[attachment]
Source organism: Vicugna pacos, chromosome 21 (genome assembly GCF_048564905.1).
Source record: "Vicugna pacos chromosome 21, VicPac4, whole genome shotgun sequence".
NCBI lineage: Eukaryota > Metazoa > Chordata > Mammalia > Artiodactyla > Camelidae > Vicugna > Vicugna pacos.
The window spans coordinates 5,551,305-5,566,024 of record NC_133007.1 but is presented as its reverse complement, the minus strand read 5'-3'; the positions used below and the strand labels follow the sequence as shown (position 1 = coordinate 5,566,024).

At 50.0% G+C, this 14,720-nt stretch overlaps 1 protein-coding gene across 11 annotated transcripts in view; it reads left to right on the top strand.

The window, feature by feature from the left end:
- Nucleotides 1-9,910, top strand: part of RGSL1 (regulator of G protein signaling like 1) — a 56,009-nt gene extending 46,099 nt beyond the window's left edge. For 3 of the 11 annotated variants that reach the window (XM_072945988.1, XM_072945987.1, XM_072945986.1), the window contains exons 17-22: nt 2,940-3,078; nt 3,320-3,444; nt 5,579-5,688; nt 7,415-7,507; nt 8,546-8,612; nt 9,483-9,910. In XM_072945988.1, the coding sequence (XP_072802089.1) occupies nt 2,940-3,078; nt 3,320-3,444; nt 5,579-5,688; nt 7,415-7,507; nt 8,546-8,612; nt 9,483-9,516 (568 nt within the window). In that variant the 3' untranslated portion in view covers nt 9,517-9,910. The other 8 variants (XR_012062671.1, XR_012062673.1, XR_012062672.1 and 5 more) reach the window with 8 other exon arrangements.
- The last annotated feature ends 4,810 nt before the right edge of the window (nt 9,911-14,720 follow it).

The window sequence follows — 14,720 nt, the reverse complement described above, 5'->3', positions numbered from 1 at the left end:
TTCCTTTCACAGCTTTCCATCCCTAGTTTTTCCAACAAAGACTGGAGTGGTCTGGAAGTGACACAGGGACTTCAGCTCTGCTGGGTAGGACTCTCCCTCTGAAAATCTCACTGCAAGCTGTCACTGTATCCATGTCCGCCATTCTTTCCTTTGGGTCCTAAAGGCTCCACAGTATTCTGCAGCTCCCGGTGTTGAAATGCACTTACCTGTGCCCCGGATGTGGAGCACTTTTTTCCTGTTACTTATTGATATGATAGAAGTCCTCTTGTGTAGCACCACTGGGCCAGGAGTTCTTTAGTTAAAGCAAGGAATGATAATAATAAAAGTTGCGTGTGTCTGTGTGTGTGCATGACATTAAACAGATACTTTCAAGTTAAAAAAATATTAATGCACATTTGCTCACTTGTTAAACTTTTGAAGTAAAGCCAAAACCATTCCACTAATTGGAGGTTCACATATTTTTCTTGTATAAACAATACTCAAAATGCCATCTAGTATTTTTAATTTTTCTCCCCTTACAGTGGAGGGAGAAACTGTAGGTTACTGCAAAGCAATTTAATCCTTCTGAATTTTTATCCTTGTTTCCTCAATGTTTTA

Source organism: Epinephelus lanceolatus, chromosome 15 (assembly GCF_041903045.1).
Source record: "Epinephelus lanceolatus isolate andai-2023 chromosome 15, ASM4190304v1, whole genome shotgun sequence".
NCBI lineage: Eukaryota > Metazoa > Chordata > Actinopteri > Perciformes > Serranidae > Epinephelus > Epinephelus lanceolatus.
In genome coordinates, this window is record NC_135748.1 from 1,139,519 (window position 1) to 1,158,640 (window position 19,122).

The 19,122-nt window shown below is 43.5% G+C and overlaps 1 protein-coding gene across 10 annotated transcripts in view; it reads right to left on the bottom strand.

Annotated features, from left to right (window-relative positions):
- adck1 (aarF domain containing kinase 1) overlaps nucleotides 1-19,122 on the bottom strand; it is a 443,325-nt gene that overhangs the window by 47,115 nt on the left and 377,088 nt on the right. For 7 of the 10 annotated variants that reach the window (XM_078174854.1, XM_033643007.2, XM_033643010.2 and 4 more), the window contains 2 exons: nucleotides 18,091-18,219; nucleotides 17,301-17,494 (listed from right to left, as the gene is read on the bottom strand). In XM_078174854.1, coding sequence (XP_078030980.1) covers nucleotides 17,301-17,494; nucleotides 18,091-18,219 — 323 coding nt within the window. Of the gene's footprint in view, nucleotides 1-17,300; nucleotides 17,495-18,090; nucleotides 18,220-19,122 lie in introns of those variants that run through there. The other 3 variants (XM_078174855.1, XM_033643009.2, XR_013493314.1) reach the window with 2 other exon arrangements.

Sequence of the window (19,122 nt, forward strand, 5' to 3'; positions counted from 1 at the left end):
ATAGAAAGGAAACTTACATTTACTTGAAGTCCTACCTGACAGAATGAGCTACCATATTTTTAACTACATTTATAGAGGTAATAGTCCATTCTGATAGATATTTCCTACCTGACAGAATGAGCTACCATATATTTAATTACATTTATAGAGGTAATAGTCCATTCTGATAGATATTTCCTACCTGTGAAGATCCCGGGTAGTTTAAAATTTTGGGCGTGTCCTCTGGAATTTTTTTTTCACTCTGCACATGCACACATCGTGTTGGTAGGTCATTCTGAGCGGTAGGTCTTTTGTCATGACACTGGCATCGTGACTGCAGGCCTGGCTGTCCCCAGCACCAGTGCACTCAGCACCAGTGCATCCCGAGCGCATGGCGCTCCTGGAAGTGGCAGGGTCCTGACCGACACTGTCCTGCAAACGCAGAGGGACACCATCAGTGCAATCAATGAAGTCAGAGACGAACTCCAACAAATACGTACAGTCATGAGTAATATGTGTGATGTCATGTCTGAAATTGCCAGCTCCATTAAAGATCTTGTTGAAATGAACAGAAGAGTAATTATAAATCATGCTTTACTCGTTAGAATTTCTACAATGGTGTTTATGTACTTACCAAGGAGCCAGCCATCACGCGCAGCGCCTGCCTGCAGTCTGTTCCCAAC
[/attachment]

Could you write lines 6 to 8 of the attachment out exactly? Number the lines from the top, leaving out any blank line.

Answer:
The window, feature by feature from the left end:
- Nucleotides 1-9,910, top strand: part of RGSL1 (regulator of G protein signaling like 1) — a 56,009-nt gene extending 46,099 nt beyond the window's left edge. For 3 of the 11 annotated variants that reach the window (XM_072945988.1, XM_072945987.1, XM_072945986.1), the window contains exons 17-22: nt 2,940-3,078; nt 3,320-3,444; nt 5,579-5,688; nt 7,415-7,507; nt 8,546-8,612; nt 9,483-9,910. In XM_072945988.1, the coding sequence (XP_072802089.1) occupies nt 2,940-3,078; nt 3,320-3,444; nt 5,579-5,688; nt 7,415-7,507; nt 8,546-8,612; nt 9,483-9,516 (568 nt within the window). In that variant the 3' untranslated portion in view covers nt 9,517-9,910. The other 8 variants (XR_012062671.1, XR_012062673.1, XR_012062672.1 and 5 more) reach the window with 8 other exon arrangements.
- The last annotated feature ends 4,810 nt before the right edge of the window (nt 9,911-14,720 follow it).